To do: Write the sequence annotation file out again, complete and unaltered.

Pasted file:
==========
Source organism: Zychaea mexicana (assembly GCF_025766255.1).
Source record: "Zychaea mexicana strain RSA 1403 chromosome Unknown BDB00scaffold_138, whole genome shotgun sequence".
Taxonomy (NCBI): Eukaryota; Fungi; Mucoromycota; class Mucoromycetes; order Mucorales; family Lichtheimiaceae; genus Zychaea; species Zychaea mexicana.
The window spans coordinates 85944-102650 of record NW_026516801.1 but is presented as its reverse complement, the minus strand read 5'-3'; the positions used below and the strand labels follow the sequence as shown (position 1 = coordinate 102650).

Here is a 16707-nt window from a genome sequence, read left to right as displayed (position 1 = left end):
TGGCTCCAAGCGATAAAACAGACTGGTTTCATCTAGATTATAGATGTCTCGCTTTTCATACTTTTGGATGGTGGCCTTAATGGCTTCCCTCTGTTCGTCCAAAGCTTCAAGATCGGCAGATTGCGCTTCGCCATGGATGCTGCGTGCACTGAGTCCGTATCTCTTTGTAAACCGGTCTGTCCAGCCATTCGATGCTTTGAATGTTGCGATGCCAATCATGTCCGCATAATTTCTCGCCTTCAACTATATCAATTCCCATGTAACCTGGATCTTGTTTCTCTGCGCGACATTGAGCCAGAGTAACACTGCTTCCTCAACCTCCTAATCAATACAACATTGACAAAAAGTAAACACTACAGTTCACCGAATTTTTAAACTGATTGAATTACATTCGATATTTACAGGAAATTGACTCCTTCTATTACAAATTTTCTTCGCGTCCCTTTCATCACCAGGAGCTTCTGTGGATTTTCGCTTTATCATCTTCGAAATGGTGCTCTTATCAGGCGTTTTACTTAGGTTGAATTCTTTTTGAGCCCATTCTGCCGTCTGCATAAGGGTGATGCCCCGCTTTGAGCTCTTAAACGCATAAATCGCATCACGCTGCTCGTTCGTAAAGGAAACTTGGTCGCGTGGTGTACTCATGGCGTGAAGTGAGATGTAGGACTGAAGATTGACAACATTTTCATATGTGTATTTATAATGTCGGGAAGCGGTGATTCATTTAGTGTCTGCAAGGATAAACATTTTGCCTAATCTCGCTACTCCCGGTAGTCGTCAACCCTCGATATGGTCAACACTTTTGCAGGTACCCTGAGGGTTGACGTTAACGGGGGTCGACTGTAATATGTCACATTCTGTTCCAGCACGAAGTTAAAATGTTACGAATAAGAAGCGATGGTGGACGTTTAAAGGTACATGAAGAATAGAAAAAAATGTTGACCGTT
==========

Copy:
Source organism: Zychaea mexicana (assembly GCF_025766255.1).
Source record: "Zychaea mexicana strain RSA 1403 chromosome Unknown BDB00scaffold_138, whole genome shotgun sequence".
Taxonomy (NCBI): Eukaryota; Fungi; Mucoromycota; class Mucoromycetes; order Mucorales; family Lichtheimiaceae; genus Zychaea; species Zychaea mexicana.
The window spans coordinates 85944-102650 of record NW_026516801.1 but is presented as its reverse complement, the minus strand read 5'-3'; the positions used below and the strand labels follow the sequence as shown (position 1 = coordinate 102650).

Here is a 16707-nt window from a genome sequence, read left to right as displayed (position 1 = left end):
TGGCTCCAAGCGATAAAACAGACTGGTTTCATCTAGATTATAGATGTCTCGCTTTTCATACTTTTGGATGGTGGCCTTAATGGCTTCCCTCTGTTCGTCCAAAGCTTCAAGATCGGCAGATTGCGCTTCGCCATGGATGCTGCGTGCACTGAGTCCGTATCTCTTTGTAAACCGGTCTGTCCAGCCATTCGATGCTTTGAATGTTGCGATGCCAATCATGTCCGCATAATTTCTCGCCTTCAACTATATCAATTCCCATGTAACCTGGATCTTGTTTCTCTGCGCGACATTGAGCCAGAGTAACACTGCTTCCTCAACCTCCTAATCAATACAACATTGACAAAAAGTAAACACTACAGTTCACCGAATTTTTAAACTGATTGAATTACATTCGATATTTACAGGAAATTGACTCCTTCTATTACAAATTTTCTTCGCGTCCCTTTCATCACCAGGAGCTTCTGTGGATTTTCGCTTTATCATCTTCGAAATGGTGCTCTTATCAGGCGTTTTACTTAGGTTGAATTCTTTTTGAGCCCATTCTGCCGTCTGCATAAGGGTGATGCCCCGCTTTGAGCTCTTAAACGCATAAATCGCATCACGCTGCTCGTTCGTAAAGGAAACTTGGTCGCGTGGTGTACTCATGGCGTGAAGTGAGATGTAGGACTGAAGATTGACAACATTTTCATATGTGTATTTATAATGTCGGGAAGCGGTGATTCATTTAGTGTCTGCAAGGATAAACATTTTGCCTAATCTCGCTACTCCCGGTAGTCGTCAACCCTCGATATGGTCAACACTTTTGCAGGTACCCTGAGGGTTGACGTTAACGGGGGTCGACTGTAATATGTCACATTCTGTTCCAGCACGAAGTTAAAATGTTACGAATAAGAAGCGATGGTGGACGTTTAAAGGTACATGAAGAATAGAAAAAAATGTTGACCGTT